always dreamed of being a writer, but it took a long long time
before the dream came true.
was born in Huddersfield, England, in 1947. My mother was a teacher,
my father was a public servant, an election agent and a banana
salesman. We moved from place to place around England, but when
my father died, my mother settled in Hadleigh, Suffolk.
had a cousin who lived just down the road in Hadleigh, and behind
his house was an area called 'the chicken run'. Every kind of
junk was collected there: old baths, rubber tyres, bricks, planks
of wood - you name it, we had it. We used the junk to build all
kinds of things - castles, airplanes, submarines, all big enough
to live in. Then we invented adventures that sometimes ran for
days, defending the castle, going on a mission in the submarine,
time when it wouldn't stop raining, we wrote down some of our
adventures as stories. My girl cousin read them and said they
weren't bad, we ought to try to sell them at school. So we made
copies and hawked them around the playground at recess. We didn't
get money for them, only lollies, swaps and stuff! But that was
when I first discovered the thrill of having someone come up to
you and say 'Hey, that was great, have you got another one?' From
that day on, I wanted to be a writer.
was about eleven or twelve then, but the desire didn't make me
into a writer. The more I tried to write, the less I managed to
finish. I completed school, hitchhiked around Europe, went to
university . . . and still I had writer's block. Twenty-five
years of writer's block altogether - is this a record? I have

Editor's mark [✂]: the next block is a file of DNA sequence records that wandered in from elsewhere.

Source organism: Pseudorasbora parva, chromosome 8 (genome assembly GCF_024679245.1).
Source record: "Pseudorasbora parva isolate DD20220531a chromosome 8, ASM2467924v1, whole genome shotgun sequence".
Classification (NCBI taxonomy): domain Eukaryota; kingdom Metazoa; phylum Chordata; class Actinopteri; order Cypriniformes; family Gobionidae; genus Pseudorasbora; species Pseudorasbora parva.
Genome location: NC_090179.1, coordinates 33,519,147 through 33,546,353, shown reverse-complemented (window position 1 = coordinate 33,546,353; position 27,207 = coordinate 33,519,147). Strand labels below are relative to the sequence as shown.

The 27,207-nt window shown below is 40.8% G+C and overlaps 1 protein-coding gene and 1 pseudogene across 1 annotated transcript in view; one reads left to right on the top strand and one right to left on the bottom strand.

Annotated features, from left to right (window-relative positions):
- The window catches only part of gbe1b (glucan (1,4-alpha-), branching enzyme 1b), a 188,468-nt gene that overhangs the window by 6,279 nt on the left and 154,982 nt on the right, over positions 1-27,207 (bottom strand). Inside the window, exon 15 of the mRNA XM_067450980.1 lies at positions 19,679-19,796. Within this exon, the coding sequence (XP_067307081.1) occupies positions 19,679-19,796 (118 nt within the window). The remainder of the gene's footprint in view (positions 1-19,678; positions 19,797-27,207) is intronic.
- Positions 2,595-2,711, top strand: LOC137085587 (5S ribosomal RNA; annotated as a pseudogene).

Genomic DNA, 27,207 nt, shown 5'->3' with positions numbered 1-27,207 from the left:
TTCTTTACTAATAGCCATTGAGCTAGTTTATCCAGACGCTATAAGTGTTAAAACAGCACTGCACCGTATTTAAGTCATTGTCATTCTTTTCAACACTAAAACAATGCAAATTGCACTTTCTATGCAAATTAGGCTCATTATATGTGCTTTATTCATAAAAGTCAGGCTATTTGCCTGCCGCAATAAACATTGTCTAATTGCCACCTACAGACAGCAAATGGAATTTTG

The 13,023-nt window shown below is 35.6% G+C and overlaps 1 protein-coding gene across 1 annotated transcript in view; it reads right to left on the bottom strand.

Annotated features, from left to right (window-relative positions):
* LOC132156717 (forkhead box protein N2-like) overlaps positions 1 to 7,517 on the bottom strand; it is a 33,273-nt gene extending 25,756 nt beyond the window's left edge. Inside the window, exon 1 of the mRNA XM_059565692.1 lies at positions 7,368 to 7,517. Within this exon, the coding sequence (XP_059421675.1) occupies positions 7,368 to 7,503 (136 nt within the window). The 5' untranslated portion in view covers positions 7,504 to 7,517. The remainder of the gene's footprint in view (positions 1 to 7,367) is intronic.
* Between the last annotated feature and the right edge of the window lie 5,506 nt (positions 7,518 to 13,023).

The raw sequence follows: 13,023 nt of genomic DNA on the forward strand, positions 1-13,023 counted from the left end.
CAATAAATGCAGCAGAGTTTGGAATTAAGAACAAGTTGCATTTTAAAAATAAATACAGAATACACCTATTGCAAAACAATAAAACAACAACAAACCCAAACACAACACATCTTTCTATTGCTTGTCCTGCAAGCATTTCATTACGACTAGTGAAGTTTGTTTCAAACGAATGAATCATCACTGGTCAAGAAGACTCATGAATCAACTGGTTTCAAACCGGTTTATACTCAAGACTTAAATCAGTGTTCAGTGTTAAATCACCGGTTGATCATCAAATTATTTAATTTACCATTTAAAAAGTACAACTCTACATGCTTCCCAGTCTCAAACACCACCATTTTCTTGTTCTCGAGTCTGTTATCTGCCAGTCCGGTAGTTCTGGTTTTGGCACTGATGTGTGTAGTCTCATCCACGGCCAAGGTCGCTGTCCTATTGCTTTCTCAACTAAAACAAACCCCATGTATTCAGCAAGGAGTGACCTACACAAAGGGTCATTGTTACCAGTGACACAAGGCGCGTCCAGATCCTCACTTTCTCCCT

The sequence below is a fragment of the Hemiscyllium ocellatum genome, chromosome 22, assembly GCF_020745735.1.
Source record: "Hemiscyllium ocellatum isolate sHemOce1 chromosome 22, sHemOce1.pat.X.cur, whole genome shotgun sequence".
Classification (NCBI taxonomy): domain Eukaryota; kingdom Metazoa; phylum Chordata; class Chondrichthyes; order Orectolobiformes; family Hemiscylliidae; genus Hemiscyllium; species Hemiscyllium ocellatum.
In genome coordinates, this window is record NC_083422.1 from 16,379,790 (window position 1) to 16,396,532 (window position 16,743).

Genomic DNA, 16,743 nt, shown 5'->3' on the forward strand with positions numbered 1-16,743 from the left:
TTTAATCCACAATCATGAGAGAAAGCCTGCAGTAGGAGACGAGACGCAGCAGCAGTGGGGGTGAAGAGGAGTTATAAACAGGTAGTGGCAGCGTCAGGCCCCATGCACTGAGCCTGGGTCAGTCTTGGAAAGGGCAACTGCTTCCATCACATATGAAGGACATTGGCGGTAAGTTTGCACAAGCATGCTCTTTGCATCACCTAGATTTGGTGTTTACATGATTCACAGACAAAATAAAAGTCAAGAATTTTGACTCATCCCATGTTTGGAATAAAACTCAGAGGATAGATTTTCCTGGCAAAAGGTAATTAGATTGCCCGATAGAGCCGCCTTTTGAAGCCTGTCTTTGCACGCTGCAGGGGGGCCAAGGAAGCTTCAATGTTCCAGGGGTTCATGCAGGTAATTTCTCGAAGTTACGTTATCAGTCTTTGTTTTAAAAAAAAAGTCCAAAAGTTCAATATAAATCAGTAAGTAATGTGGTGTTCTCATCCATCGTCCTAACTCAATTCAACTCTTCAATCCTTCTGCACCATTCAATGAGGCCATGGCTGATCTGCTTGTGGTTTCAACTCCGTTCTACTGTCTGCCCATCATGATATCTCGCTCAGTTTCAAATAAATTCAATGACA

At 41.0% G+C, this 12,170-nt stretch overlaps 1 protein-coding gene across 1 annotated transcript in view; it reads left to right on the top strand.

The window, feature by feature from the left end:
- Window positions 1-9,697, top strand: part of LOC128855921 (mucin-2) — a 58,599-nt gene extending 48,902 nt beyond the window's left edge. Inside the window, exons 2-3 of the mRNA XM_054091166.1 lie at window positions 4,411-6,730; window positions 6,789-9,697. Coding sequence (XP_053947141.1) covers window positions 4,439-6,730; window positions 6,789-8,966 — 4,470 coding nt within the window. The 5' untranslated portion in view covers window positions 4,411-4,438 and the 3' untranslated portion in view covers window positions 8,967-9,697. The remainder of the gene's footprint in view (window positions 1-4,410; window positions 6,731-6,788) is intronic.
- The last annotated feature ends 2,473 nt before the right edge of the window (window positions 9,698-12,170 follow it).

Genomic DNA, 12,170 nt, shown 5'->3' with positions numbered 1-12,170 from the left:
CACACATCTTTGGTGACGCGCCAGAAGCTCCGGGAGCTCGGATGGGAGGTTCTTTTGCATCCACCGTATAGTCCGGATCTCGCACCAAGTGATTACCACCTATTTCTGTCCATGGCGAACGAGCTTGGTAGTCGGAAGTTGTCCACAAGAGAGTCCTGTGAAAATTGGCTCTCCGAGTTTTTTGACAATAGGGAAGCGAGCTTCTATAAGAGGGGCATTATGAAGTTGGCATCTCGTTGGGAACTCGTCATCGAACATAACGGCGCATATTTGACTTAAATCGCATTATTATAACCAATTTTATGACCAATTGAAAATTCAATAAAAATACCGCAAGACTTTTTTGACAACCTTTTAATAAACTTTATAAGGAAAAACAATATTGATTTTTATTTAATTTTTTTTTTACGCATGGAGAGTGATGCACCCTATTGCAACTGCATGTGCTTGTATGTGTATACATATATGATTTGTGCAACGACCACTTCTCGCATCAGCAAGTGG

a cupboard at home stacked high with unfinished manuscripts (though
most of the best parts of them have found their way into other
uni, I had a theoretical book I really wanted to write, a theory
of language. I wanted someone to pay me to do it as a Ph.D, and
the only place that offered me a scholarship was Newcastle, Australia.
So I came to Australia, never expecting to stay. It took me about
four weeks to decide that this was my favourite place in the world,
and a good place to spend the rest of my life.
wasn't only novels I couldn't finish - I couldn't finish my theory
of language either. So I geared down to a smaller MA thesis. Then
I moved to Glebe to do another ambitious thesis at Sydney University.
Same result - I bogged down again. The only writings I could finish
were poems and short prose pieces. They were almost all published,
though there weren't very many of them.
I dropped out of the Sydney Uni thesis, I hit the pits. Bummed
around in Sydney and the Blue Mountains . . . part-time work
here and there . . . break-up of a long-term relationship.
The only good thing in my life was writing songs (sort of folk-rock
mix) and performing them at venues around the city.
I snuck back into tutoring at the Uni of NSW. I started writing
an article which turned into a thesis which turned into the original
theory of language that I'd tried to write ages ago. And this
time I could finish it! Divided into two, it was published in
the UK as Superstructuralism and Beyond Superstructuralism.
can't explain the separate halves of my mind. There's one very
abstract logical half which produces - used to produce - theories,
and there's the other inventive half which loves to tell stories
just for the love of stories. I don't think they fit together
at all. I certainly never learned anything about telling stories
from my theory of language!)
I now had a Ph.D and an impressive academic publication - which
got me a job in the English Department of the University of Wollongong.
Also - things going up and up! - I met Aileen, the most important
woman in my life. We married in 1983, and have lived in Figtree,